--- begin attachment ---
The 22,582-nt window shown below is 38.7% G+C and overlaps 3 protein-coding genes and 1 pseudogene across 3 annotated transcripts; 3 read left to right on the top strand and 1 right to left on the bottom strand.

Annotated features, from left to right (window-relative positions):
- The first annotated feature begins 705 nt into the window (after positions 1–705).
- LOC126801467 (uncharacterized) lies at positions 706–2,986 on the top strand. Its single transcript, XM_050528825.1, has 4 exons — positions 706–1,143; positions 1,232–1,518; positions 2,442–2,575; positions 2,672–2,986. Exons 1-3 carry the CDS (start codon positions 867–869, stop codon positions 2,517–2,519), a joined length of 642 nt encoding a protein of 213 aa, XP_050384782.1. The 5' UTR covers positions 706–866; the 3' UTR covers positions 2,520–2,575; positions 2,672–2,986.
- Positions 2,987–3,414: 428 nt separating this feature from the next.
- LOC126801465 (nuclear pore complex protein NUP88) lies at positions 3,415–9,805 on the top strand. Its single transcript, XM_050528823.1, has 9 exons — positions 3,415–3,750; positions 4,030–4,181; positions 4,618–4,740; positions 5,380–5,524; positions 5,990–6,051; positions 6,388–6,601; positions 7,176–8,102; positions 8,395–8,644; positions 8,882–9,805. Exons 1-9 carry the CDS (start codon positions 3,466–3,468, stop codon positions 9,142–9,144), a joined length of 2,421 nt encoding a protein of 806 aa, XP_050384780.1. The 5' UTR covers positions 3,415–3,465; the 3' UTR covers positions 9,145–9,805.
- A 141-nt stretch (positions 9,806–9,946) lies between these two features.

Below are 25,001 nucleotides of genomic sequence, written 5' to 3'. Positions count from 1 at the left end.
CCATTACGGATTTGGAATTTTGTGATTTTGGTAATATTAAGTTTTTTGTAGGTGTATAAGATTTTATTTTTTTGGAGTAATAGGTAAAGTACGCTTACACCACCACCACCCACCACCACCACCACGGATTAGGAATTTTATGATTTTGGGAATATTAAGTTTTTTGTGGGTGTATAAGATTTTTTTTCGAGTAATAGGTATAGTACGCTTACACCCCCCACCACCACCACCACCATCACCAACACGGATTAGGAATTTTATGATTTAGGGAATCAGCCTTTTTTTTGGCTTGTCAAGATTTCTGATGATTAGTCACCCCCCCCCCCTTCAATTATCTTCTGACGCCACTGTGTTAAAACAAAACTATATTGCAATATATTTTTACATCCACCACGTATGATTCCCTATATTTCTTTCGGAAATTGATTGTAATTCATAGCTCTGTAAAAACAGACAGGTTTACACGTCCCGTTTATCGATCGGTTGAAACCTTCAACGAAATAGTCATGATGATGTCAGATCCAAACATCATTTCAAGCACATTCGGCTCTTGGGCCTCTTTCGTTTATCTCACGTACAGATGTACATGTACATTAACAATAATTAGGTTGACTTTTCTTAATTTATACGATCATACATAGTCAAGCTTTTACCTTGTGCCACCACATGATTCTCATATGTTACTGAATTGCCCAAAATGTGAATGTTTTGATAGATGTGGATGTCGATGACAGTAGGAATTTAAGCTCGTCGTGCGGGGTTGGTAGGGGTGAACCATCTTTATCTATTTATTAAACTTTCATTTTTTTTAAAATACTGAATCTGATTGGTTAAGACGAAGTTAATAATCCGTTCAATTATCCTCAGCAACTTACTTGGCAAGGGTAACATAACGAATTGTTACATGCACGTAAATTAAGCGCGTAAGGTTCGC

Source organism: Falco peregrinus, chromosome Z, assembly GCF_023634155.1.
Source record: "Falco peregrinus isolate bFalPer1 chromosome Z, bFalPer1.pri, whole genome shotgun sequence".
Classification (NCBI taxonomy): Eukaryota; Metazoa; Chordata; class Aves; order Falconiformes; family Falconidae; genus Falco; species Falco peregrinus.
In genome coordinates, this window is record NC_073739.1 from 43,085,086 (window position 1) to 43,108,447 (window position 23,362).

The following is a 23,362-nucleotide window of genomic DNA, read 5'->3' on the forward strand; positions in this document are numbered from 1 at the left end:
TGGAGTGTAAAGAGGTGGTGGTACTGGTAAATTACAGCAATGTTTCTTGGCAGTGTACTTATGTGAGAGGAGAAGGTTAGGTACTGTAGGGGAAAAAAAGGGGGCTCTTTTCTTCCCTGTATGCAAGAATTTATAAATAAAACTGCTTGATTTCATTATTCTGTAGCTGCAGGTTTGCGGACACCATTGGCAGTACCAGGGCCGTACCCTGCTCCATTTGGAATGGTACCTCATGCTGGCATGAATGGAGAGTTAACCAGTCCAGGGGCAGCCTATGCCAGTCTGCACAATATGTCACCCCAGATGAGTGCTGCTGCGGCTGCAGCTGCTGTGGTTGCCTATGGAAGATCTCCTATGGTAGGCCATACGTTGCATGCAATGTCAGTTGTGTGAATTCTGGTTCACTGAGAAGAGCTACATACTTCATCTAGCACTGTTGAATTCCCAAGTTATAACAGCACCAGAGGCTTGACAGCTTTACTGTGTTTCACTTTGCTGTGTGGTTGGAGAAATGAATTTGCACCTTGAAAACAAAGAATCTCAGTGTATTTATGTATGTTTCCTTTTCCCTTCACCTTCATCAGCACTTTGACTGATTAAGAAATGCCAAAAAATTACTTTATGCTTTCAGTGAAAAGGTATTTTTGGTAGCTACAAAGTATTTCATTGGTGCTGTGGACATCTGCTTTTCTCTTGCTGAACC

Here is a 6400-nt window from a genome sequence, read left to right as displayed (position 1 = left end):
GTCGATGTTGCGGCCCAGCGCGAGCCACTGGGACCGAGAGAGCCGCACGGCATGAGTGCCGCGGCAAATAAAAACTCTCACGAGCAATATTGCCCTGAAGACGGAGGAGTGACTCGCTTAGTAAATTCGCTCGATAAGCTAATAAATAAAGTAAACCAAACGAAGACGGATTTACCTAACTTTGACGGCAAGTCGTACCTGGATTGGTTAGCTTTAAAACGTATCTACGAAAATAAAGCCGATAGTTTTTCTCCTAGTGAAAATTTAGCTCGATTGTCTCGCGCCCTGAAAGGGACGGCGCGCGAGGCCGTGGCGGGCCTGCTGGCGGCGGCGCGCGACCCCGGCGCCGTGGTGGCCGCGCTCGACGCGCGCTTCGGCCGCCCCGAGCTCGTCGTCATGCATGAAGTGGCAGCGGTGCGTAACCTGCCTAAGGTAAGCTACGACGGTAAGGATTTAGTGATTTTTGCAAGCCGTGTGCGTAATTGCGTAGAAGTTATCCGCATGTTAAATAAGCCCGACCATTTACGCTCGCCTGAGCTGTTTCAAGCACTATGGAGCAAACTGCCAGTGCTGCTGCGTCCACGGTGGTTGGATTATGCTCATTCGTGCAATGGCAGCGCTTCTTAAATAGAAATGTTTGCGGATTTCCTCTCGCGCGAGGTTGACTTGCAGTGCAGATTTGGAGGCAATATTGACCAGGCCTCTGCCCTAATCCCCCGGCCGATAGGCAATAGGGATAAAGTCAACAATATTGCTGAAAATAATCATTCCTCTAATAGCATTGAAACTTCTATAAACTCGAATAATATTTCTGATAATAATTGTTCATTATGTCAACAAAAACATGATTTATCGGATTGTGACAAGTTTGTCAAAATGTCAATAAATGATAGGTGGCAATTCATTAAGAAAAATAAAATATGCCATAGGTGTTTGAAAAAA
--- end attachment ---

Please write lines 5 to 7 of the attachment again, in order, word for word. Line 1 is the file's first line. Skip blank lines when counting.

- Positions 2,987–3,414: 428 nt separating this feature from the next.
- LOC126801465 (nuclear pore complex protein NUP88) lies at positions 3,415–9,805 on the top strand. Its single transcript, XM_050528823.1, has 9 exons — positions 3,415–3,750; positions 4,030–4,181; positions 4,618–4,740; positions 5,380–5,524; positions 5,990–6,051; positions 6,388–6,601; positions 7,176–8,102; positions 8,395–8,644; positions 8,882–9,805. Exons 1-9 carry the CDS (start codon positions 3,466–3,468, stop codon positions 9,142–9,144), a joined length of 2,421 nt encoding a protein of 806 aa, XP_050384780.1. The 5' UTR covers positions 3,415–3,465; the 3' UTR covers positions 9,145–9,805.
- A 141-nt stretch (positions 9,806–9,946) lies between these two features.